Today what we call Niagara Falls really consists of three falls: the Canadian Horseshoe Falls, The American Falls and the Bridal Veil Falls. Ninety percent of the water flowing down the Niagara River goes over the Canadian Horseshoe Falls which is almost entirely owned by Canada. The American and Bridal Veil Falls, owned by the United States, are separated by an island called Luna Island.
Niagara Falls was the child of a massive ice sheet, that covered North America as far as Kansas 12,000 years ago. When this glacier receded, it shaped the five Great Lakes that we have today. Water from these lakes then carved a path through the Niagara Escarpment to the Atlantic Ocean creating the Niagara River and gorge.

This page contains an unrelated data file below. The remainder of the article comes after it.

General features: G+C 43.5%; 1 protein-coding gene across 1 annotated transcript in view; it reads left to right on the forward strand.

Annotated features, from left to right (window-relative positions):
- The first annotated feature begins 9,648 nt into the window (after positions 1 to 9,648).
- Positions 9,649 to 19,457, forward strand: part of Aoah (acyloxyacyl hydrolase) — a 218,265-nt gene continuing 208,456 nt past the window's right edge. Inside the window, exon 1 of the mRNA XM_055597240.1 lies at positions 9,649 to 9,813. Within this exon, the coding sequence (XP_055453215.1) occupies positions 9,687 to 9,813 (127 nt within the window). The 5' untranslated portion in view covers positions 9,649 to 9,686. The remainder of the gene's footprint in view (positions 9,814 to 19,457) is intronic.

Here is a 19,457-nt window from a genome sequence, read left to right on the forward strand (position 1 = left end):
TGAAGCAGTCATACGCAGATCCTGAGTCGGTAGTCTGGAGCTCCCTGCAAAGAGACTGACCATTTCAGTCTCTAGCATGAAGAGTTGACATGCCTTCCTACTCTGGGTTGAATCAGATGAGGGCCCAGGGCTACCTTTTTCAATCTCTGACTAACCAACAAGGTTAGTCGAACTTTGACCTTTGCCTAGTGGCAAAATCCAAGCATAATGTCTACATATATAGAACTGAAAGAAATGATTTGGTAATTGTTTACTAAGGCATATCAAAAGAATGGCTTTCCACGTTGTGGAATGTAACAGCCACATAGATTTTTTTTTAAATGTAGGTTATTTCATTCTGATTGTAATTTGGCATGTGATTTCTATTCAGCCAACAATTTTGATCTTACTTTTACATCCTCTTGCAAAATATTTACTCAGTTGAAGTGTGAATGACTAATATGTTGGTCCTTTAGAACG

This constant erosion has seen the falls move back, from Queenston on the Canadian side and Lewiston on the U.S. side of the border about 11 kilometres north of the falls. This created the falls we now know. Constant erosion has seen the falls move over the passage of thousands of years and it is now estimated that today the recession of the falls is 30 centimetres (one foot) every ten years. Eventually, the falls will recede back into Lake Erie. Good thing we’re here today to see these falls!